Paying close attention to the debate over American Muslims, mosques, and religion and ideology leading up to this September 11th, something has been bothering me.
It’s subtle really. One of those talking points we’ve heard endless times on cable news and blogs and in facebook debates with family and friends.
They are barbaric. They STONE their women. They are not peaceful.
They, of course, being Muslims.
I have yet to find anyone who isn’t appalled by the stoning of a woman. I have yet to find an American not shocked by the treatment of a gender in some parts of the world, Muslim nations included.
But I’ve realized what, about this debate, has been bugging me:
All these American men calling out the stoning of a woman as “barbaric” while so many American women still suffer domestic violence at home. All these men of a certain generation, and a certain region, and a certain culture- using the stoning as if they are suddenly aware that women are often beaten, raped, treated as less than equals.
I watched a family member post about this on facebook- condemning (and rightfully so) the stoning of women by extreme Muslims all the while I was thinking “but your Dad beat your Mom, your Dad beat you…yet you sit on your high horse about how this culture operates…”
I’m thankful the treatment of women globally has become a concern for some of these friends and family members…many of whom I know for a fact either suffered or saw domestic abuse in their own homes. However their sudden and vehement disgust at how extremists operate in other countries rings hollow for me, when they seem to turn a blind eye to what has happened in their own families over the years.
Was it not my grandmother’s generation that saw domestic abuse ignored and endorsed by police?
Nothing but a family matter here, sometimes these women have it coming.
Was it not my mother’s generation that bore the stigma of the “women who left” and the “women who stayed” – where I can’t tell you how many times my Dad or Mom had to enter a certain family member’s home to hide or try to take away guns and grab kids.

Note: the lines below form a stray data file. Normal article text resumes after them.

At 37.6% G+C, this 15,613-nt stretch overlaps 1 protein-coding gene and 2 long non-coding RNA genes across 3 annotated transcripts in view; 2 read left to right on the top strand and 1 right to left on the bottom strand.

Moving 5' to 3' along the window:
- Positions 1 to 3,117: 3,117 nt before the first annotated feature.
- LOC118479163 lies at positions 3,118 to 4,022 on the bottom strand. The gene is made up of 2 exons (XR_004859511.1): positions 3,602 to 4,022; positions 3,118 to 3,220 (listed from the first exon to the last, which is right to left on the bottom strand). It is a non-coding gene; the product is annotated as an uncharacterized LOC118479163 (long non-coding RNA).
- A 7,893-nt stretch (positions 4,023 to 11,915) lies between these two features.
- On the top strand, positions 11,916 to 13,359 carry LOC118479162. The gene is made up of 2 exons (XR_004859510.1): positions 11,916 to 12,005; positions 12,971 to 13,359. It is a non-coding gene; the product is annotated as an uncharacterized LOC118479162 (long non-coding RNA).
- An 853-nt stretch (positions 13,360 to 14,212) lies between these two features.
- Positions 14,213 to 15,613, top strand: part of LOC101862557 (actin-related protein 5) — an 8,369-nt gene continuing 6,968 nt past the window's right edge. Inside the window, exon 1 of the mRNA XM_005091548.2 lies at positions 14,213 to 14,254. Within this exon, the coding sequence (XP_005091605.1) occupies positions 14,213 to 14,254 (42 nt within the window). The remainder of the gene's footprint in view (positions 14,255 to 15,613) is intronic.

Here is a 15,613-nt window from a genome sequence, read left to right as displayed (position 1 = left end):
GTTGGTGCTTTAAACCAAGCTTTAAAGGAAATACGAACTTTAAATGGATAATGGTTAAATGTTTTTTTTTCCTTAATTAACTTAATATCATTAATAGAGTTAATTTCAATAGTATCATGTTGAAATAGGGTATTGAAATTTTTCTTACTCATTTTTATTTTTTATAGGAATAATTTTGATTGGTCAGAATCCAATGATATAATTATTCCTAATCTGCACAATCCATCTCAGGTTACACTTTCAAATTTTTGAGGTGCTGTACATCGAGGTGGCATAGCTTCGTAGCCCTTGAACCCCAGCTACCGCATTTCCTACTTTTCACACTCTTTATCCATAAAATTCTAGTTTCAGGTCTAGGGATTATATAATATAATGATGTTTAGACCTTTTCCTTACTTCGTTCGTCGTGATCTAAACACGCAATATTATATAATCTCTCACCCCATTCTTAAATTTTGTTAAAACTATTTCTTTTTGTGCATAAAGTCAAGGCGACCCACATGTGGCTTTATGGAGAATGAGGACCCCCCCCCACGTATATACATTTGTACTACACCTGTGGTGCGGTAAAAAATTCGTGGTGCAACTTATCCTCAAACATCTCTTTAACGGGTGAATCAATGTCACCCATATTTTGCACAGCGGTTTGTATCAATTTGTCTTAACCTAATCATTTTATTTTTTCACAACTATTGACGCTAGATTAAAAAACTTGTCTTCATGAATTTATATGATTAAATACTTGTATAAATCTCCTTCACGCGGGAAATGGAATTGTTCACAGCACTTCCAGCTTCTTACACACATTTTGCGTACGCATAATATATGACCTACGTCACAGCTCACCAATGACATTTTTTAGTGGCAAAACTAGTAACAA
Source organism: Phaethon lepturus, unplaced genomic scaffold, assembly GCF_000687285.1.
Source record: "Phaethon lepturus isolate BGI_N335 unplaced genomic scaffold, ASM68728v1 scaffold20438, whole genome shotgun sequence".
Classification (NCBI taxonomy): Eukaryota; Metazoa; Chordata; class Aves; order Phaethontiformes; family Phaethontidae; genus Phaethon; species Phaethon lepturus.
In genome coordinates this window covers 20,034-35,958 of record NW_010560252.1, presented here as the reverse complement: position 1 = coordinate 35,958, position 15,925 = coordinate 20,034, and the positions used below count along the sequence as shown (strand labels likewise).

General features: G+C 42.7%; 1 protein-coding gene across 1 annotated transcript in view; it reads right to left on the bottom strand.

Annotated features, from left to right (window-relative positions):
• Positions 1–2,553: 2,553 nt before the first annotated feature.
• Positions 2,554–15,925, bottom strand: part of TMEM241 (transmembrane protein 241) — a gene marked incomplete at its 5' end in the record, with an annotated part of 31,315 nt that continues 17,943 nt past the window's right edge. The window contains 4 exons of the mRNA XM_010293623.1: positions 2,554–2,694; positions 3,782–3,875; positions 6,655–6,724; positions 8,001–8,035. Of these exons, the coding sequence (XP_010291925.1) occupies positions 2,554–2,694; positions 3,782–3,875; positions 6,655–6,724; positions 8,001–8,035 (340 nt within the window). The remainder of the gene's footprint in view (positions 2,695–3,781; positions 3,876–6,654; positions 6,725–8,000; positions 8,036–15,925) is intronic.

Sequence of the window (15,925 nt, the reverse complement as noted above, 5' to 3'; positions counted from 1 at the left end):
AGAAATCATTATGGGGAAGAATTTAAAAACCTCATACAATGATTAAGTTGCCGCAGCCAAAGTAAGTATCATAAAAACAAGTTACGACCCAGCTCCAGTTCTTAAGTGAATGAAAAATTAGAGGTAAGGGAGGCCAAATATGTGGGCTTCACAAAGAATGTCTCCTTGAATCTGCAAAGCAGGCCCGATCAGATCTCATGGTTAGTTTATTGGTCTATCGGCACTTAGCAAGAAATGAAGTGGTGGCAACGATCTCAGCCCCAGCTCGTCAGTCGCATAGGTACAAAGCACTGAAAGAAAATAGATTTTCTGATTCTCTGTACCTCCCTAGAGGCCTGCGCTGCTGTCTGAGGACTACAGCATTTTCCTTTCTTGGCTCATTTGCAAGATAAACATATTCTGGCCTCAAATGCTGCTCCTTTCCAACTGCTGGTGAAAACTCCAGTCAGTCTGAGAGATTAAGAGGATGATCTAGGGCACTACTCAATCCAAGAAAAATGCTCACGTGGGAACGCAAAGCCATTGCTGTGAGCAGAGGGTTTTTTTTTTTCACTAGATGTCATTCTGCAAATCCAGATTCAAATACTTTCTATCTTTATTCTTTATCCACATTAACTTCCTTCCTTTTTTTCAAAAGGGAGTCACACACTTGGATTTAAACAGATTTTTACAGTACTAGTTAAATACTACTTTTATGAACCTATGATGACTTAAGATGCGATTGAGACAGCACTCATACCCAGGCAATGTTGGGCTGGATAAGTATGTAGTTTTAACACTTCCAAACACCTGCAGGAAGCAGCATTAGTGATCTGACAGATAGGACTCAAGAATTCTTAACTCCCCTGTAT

Not too many years ago I sat in a “hardshell” Christian church where as a woman, I needed to be separated from my husband and son.
“Well that was just a different time and those people have different ways”- was the excuse given.
The things we dismiss in our own families, in our own history, in our own culture while we call other barbarians and evil and anything but peaceful.
While Americans are in an uproar over extremists Islamic practice, we seem to fail to realize our culture can be just a brutal and our extremists just as barbaric. Or worse, hidden below the surface, where instead of a public stoning we have an Aunt who “bumped into a door” or a niece “not allowed” to wear a skirt above her shin.
While the rhetoric continues to fly, and more seem to have epiphanies about the treatment of women, I hope they also look in their own communities and remember we are not so different. We are not so much better. And we certainly are not innocent.
I encourage you to drop the holier-than-thou act, pretending this land far away is so foreign and strange and evil, while your own country and men so pure and good.
The only difference I see is these men don’t care what the world thinks and openly treat their women poorly, while you hide the cuts on your knuckles and fan away your own cultural and family history as “things were different then” or “that’s just not how that part of the family works.”
There is no excuse. Ever. Not in Iran. Not in Saudi Arabia. And certainly not here in the United States.